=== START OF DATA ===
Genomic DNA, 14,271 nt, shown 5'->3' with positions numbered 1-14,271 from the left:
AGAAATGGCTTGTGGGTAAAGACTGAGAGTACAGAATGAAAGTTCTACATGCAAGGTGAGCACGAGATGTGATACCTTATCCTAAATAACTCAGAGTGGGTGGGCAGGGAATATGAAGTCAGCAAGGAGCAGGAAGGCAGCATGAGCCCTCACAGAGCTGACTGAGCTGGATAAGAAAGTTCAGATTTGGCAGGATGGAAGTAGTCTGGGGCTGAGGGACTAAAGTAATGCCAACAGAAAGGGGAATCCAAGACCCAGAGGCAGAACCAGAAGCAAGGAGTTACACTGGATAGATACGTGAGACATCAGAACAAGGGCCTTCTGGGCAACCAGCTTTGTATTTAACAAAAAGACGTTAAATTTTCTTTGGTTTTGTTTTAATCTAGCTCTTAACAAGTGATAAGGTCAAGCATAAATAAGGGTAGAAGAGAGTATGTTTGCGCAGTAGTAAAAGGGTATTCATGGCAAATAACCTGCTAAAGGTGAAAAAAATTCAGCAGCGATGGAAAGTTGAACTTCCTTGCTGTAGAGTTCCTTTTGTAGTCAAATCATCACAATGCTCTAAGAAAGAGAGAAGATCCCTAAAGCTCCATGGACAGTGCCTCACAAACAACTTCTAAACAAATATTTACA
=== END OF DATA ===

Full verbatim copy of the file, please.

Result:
Genomic DNA, 14,271 nt, shown 5'->3' with positions numbered 1-14,271 from the left:
AGAAATGGCTTGTGGGTAAAGACTGAGAGTACAGAATGAAAGTTCTACATGCAAGGTGAGCACGAGATGTGATACCTTATCCTAAATAACTCAGAGTGGGTGGGCAGGGAATATGAAGTCAGCAAGGAGCAGGAAGGCAGCATGAGCCCTCACAGAGCTGACTGAGCTGGATAAGAAAGTTCAGATTTGGCAGGATGGAAGTAGTCTGGGGCTGAGGGACTAAAGTAATGCCAACAGAAAGGGGAATCCAAGACCCAGAGGCAGAACCAGAAGCAAGGAGTTACACTGGATAGATACGTGAGACATCAGAACAAGGGCCTTCTGGGCAACCAGCTTTGTATTTAACAAAAAGACGTTAAATTTTCTTTGGTTTTGTTTTAATCTAGCTCTTAACAAGTGATAAGGTCAAGCATAAATAAGGGTAGAAGAGAGTATGTTTGCGCAGTAGTAAAAGGGTATTCATGGCAAATAACCTGCTAAAGGTGAAAAAAATTCAGCAGCGATGGAAAGTTGAACTTCCTTGCTGTAGAGTTCCTTTTGTAGTCAAATCATCACAATGCTCTAAGAAAGAGAGAAGATCCCTAAAGCTCCATGGACAGTGCCTCACAAACAACTTCTAAACAAATATTTACA